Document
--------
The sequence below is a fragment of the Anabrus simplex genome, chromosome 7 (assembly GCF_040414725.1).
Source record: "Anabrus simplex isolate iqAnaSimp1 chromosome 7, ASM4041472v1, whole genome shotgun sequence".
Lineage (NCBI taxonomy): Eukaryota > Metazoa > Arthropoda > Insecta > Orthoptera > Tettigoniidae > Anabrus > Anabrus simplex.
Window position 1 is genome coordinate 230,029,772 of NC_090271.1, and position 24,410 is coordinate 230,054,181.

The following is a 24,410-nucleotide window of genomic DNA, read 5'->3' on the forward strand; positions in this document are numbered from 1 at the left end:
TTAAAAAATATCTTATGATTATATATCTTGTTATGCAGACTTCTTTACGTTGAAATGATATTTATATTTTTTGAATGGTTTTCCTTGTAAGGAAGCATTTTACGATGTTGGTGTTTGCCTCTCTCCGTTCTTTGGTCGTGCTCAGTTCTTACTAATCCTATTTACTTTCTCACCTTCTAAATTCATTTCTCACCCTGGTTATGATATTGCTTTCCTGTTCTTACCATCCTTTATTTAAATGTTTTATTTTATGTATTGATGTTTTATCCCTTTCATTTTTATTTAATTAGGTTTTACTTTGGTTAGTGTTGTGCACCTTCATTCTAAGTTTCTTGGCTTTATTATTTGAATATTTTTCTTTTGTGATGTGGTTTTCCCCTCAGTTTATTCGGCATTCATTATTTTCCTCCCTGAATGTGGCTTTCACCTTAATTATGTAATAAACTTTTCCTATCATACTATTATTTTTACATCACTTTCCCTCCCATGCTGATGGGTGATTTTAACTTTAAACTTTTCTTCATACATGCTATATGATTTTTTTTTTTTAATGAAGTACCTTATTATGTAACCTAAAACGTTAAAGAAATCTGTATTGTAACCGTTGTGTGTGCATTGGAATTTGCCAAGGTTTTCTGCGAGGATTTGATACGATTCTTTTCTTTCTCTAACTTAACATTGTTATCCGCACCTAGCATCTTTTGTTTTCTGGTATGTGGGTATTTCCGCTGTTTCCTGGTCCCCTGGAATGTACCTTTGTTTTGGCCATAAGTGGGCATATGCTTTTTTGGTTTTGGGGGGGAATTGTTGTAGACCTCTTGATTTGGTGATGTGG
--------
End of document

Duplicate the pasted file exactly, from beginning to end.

The sequence below is a fragment of the Anabrus simplex genome, chromosome 7 (assembly GCF_040414725.1).
Source record: "Anabrus simplex isolate iqAnaSimp1 chromosome 7, ASM4041472v1, whole genome shotgun sequence".
Lineage (NCBI taxonomy): Eukaryota > Metazoa > Arthropoda > Insecta > Orthoptera > Tettigoniidae > Anabrus > Anabrus simplex.
Window position 1 is genome coordinate 230,029,772 of NC_090271.1, and position 24,410 is coordinate 230,054,181.

The following is a 24,410-nucleotide window of genomic DNA, read 5'->3' on the forward strand; positions in this document are numbered from 1 at the left end:
TTAAAAAATATCTTATGATTATATATCTTGTTATGCAGACTTCTTTACGTTGAAATGATATTTATATTTTTTGAATGGTTTTCCTTGTAAGGAAGCATTTTACGATGTTGGTGTTTGCCTCTCTCCGTTCTTTGGTCGTGCTCAGTTCTTACTAATCCTATTTACTTTCTCACCTTCTAAATTCATTTCTCACCCTGGTTATGATATTGCTTTCCTGTTCTTACCATCCTTTATTTAAATGTTTTATTTTATGTATTGATGTTTTATCCCTTTCATTTTTATTTAATTAGGTTTTACTTTGGTTAGTGTTGTGCACCTTCATTCTAAGTTTCTTGGCTTTATTATTTGAATATTTTTCTTTTGTGATGTGGTTTTCCCCTCAGTTTATTCGGCATTCATTATTTTCCTCCCTGAATGTGGCTTTCACCTTAATTATGTAATAAACTTTTCCTATCATACTATTATTTTTACATCACTTTCCCTCCCATGCTGATGGGTGATTTTAACTTTAAACTTTTCTTCATACATGCTATATGATTTTTTTTTTTTAATGAAGTACCTTATTATGTAACCTAAAACGTTAAAGAAATCTGTATTGTAACCGTTGTGTGTGCATTGGAATTTGCCAAGGTTTTCTGCGAGGATTTGATACGATTCTTTTCTTTCTCTAACTTAACATTGTTATCCGCACCTAGCATCTTTTGTTTTCTGGTATGTGGGTATTTCCGCTGTTTCCTGGTCCCCTGGAATGTACCTTTGTTTTGGCCATAAGTGGGCATATGCTTTTTTGGTTTTGGGGGGGAATTGTTGTAGACCTCTTGATTTGGTGATGTGG